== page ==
1. I enjoy hiking the trails of SW Portland.  How can I help maintain them?
    SWTrails hosts monthly work parties.  We welcome volunteers of any ability or skillset.  See our Help the Trails page for more information, and our Events Calendar for the next work party. You can always do the following while you are out walking the trails:

    1. Remove graffiti and dirt/moss from the SWTrails signs (if it looks dirty, clean it!)
    2. Rake leaves from the trail (especially important in fall/early winter)
    3. Carry clippers when you walk and gently clip overgrowing vegetation from the trail edge.


  1. Where do I find maps of trails in southwest Portland?
    Visit our GIS & Mapping page for SWTrails PDX trail maps.  You  can also find links to other maps produced by Portland Parks and PBOT.  Also, there is an interactive dashboard that tracks location and condition for each of the 500+ unique brown signs found throughout SW Portland.  See the Urban Trail Sign Inventory HERE.


  1. How did SWTrails get started?
    Our founder, Don Baack, has been walking the streets of  southwest Portland since 1972.  He found his way hindered by busy streets with no sidewalks and no one seemed to know if safer alternative pedestrian routes existed.  He also found that about 75% of the 280 miles of streets in southwest Portland lacked sidewalks. It was clear to him that City funding  to put sidewalks on all the streets was not going to happen. Southwest Portland still needed safer, more comfortable routes to walk, however. Don took up the challenge and started SWTrails PDX.  SWTrails then began the massive task of working with all the southwest neighborhoods to identify where they wanted to walk.  The gathered data was presented to the City Council, and eventually an  Urban Trails Plan was developed.  Volunteers  began constructing key connections on unbuilt rights-of-way with City permission and collaboration. Southwest Portland now has an over 40-mile-long network  of walkable urban trails.


  1. Why are directional trail signs not posted in some areas?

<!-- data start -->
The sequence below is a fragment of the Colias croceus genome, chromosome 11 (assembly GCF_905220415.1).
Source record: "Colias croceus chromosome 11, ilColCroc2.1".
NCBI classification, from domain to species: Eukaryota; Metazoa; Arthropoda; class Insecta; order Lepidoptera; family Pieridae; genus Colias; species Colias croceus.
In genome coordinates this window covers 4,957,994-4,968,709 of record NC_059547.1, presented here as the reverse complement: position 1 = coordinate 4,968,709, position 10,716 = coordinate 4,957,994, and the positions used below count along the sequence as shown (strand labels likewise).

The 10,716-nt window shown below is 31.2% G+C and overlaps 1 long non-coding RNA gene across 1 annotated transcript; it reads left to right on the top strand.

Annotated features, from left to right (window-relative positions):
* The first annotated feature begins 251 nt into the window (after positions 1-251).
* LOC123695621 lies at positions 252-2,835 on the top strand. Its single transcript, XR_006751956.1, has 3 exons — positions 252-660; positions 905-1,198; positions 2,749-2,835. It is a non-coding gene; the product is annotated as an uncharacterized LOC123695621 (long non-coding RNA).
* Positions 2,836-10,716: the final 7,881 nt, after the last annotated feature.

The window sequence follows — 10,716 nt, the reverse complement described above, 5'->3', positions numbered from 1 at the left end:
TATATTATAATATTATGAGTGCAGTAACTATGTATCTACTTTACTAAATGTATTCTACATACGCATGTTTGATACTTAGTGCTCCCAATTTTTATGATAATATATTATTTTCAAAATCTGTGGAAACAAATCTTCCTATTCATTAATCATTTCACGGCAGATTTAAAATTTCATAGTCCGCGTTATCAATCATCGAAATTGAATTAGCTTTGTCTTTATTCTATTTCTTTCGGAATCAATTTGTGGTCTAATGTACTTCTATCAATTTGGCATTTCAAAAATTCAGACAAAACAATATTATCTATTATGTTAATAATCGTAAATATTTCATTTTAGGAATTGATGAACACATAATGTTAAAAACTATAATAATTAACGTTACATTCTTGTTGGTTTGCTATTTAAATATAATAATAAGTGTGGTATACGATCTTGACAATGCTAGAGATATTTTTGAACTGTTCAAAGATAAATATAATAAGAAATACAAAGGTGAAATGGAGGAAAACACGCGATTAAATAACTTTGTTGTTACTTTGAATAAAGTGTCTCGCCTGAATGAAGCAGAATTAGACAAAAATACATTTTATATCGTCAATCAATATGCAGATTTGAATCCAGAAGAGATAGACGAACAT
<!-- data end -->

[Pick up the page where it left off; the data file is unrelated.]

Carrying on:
Sign placement varies based on the jurisdiction in which they are located. Brown signs on a public right-of-way are the responsibility of Portland Bureau of Transportation (PBOT).  Signs in city parks are the responsibility of Parks & Recreation.  SWTrails PDX continues to work with all landowners and land managers to have signs that are consistent throughout the trail network. See our very own Urban Trails Sign Inventory Dashboard for more info on the unique signs we help manage.


  1. How do I become a member of SWTrails?
    Visit our Join Page for details on how to become a member. Membership costs $10 annually, with all proceeds going toward support of our mission.


  1. How do I donate to SWTrails?
    All donations are greatly appreciated to further our work in improving walking in SW Portland.  See our Donate Page for more details.


  1. Are there plans to expand the Urban trail network?
    The simple answer is, yes.  There are plans to extend trail 6 into downtown Lake Oswego, Trail 1 into Beaverton and Trail 5 into Tigard.  However, when trails cross into different jurisdictions (PBOT, Portland Parks, etc.), Intergovernmental Agreements (IGA) are needed and are difficult to obtain.  We are continually working on completing missing connections to create a safer and better walking network in SW Portland.


  1. There’s a trail near me that needs improving, how can I get it fixed?
    Go to our Report Problems page, and leave a comment.


  1. Are there similar organizations in other parts of Portland (i.e. SE/NE, or NW Portland)?
    No, we are a one-of-a-kind organization serving the neighborhoods of the SW Neighborhoods Inc (SWNI) area.


  1. How do I stay informed of events that SWTrails is planning?
    There are three ways to stay up-to-date:
  1. When is the “Red Electric” Trail scheduled to be open?
    The Red Electric Trail, named for the train line that ran along roughly the same route, will be part of the urban trail system once all portions are complete.  The route must somehow cross the gully in George Himes park on a bridge as the existing Barbur bridges cannot be modified to do the job.  We are waiting for the SW Corridor bridge to be built to finish that portion of the trail. Some easements still need to be negotiated. The pedestrian bridge that crosses the headwaters of Fanno Creek has just begun construction and is due to be finished in spring of 2022.  You can find the sections of the trail that are open now on City maps and our GIS Red Electric Trail map.   the remaining portions are listed in the Transportation System Plan for planned for construction sometime in the next two decades.  Detailed information can be found by visiting our Red Electric Trail  page.
    1. When is the “Hillsdale to Lake Oswego Trail scheduled to be finished?
      The Hillsdale to Lake Oswego Trail, named for the train line that ran along roughly the same route, is mostly open and follows the route of Trail 6.  Detailed information can be found by visiting our Hillsdale to Lake Oswego Trail Page.  An interactive route map can be found HERE.
    1. Where can I find more information about hiking the world-famous 4T Trail?
      The “Trail, Tram, Trolley, Train” Trail is among Portland’s highlights for locals and visitors alike.  More information on operating hours, directions to trailheads, parking, history, etc. can be found by visiting the 4-T Trail website: 4T-Trail.org.